St. Teresa and the Single Ladies

Women in my family have given up homes, friends, careers, the pursuit of advanced degrees within months of completion to become housewives, stay-at-home moms, or to work in jobs they never would have chosen to pay their male partner’s way.

I understand that this was my female relatives’ choice. Yet I also know how infrequently you truly make the choice to sacrifice something you love; it’s more like a slow erosion. You give up one small thing, which makes it easier then to give up another, then another.

A fascinating read from Jessica Crispin in the New York Times on the choice of being single.

Author: Erica V.

Always seriously joking and rambunctiously soft-spoken.

5 thoughts on “St. Teresa and the Single Ladies”

  1. Too many people don’t understand being single as a vocation. Within the churchy world, vocation is used to describe your long-term state of life, so to speak. Traditionally, it was used in a pretty ecclesiastically—”he/she found their vocation” usually meant a woman entered a convert or a man a seminary. In the last 60 or so years, it has almost universally expanded to include marriage. In many places, though, being single isn’t discussed the same way yet. (One of my most influential theology mentors is a 50-60ish year-old single woman who isn’t a nun).

    That said, though, even when opting for a married life, the nuts and bolts of how that is lived out must be intentional. The piece’s author mentioned how it happens far far too often, which is sad to me. Vanessa stays at home with our kids, but that was an intentional choice—that one of us stays at home when they’re littlest. It was me for a couple of years. The decision wasn’t only that one of us stays at home with the kid, but who wants to be at home and what overall combination made the most sense. We’re outliers within our social circle though—most are two-income households.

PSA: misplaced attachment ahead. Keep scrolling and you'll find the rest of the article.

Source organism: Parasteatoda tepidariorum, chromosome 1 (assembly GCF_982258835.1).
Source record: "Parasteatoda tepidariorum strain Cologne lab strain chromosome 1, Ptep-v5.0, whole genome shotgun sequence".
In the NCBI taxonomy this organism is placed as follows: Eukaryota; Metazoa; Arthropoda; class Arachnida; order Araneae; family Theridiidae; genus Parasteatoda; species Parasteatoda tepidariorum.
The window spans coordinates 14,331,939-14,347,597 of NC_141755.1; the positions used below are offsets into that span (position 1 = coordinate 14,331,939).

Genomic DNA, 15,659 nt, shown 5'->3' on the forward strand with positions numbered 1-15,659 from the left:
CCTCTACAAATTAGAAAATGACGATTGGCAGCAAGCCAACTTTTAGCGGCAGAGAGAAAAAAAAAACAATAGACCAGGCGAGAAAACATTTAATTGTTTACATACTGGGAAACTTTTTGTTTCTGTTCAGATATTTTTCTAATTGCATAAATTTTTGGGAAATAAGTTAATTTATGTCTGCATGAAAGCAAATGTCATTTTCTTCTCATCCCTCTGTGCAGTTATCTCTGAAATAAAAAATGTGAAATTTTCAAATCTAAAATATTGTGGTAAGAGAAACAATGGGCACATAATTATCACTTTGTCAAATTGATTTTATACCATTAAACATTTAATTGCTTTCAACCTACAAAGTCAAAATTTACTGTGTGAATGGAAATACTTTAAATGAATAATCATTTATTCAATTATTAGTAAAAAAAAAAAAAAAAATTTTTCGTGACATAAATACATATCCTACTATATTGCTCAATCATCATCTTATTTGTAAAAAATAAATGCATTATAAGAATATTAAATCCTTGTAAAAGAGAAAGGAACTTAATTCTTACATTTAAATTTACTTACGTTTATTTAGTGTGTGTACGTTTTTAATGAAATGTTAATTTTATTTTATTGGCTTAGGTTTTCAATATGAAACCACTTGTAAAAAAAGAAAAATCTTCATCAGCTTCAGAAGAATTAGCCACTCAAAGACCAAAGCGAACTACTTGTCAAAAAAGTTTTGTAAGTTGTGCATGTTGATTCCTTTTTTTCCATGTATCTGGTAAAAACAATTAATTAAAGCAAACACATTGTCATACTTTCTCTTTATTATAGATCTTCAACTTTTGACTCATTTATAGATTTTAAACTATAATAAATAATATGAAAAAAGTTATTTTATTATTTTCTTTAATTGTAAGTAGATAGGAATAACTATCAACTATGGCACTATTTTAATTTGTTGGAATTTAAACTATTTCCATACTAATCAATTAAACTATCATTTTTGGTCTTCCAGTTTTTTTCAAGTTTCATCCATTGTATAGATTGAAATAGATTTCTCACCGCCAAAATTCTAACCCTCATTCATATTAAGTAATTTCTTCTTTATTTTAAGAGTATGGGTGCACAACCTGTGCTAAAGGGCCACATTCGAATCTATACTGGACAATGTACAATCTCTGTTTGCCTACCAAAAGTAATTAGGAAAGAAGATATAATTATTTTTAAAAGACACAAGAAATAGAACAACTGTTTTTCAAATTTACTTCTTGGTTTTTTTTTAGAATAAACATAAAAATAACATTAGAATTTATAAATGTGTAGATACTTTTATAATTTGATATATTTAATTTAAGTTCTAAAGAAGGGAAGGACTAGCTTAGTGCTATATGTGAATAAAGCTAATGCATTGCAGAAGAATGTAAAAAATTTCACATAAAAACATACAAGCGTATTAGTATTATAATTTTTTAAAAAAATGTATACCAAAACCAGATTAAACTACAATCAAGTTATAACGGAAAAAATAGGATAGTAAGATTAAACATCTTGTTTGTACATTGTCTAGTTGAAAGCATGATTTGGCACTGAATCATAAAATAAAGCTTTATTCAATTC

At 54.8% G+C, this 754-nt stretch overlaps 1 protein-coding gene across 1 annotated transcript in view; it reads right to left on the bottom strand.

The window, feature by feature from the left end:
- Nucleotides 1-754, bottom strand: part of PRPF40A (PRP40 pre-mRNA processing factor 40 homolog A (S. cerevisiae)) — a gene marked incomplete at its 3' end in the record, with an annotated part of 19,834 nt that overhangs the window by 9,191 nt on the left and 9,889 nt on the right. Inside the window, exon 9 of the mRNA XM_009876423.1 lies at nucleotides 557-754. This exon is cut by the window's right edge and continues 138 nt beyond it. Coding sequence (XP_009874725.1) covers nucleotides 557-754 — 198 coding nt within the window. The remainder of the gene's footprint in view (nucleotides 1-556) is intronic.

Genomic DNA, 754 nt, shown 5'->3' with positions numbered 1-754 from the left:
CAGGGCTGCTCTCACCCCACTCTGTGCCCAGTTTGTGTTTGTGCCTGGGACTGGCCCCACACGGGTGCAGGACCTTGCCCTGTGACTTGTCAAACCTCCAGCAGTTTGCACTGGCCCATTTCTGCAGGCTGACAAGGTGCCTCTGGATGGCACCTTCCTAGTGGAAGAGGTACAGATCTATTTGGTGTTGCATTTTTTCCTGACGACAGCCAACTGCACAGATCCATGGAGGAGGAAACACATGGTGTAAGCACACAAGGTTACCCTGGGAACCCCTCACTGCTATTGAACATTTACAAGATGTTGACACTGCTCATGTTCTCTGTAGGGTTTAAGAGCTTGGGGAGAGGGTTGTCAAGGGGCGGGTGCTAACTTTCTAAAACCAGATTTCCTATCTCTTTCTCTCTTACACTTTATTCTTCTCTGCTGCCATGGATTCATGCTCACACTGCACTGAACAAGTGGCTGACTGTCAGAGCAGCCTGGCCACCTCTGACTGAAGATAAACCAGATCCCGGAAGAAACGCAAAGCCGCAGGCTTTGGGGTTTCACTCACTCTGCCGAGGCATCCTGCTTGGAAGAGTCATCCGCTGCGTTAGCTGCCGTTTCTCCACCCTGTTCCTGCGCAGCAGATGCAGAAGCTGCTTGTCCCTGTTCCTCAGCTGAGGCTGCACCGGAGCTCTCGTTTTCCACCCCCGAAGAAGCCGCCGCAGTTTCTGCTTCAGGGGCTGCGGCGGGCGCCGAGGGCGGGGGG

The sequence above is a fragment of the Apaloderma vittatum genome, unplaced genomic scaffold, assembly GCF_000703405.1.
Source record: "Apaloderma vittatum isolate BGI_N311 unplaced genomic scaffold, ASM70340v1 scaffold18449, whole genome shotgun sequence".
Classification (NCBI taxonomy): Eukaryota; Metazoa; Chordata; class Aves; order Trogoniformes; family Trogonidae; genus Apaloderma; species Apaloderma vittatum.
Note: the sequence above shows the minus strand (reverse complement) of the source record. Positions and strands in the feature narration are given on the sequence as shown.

Anyhow, Teresa’s stuff is pretty great. My birthday was on her feast day and namesake for one of our kiddos. Great to read about her from a different perspective.

    1. That said, though, even when opting for a married life, the nuts and bolts of how that is lived out must be intentional.

      Well said! I completely agree – if we could encourage people do to what works best for them, single or married, and so on, I think we’d all be better off for it.

  2. Thanks for this reminder, Erica.

    I heard from a priest friend of mine years ago when I was discerning my own vocation: “when you’re living it, you’ll find a peace… a peace that lasts.”

    I think that’s a good measure for realizing you’re on a right path 🙂

  3. Thanks so much for sharing that article, I loved it. I often find myself questioned, either by friends or strangers, about why I would want to travel or live alone. There is no social consciousness that there’s a ‘right’ way to do that, it’s immediately assumed to be the first line in a story about something else that’s missing, or yet to happen.

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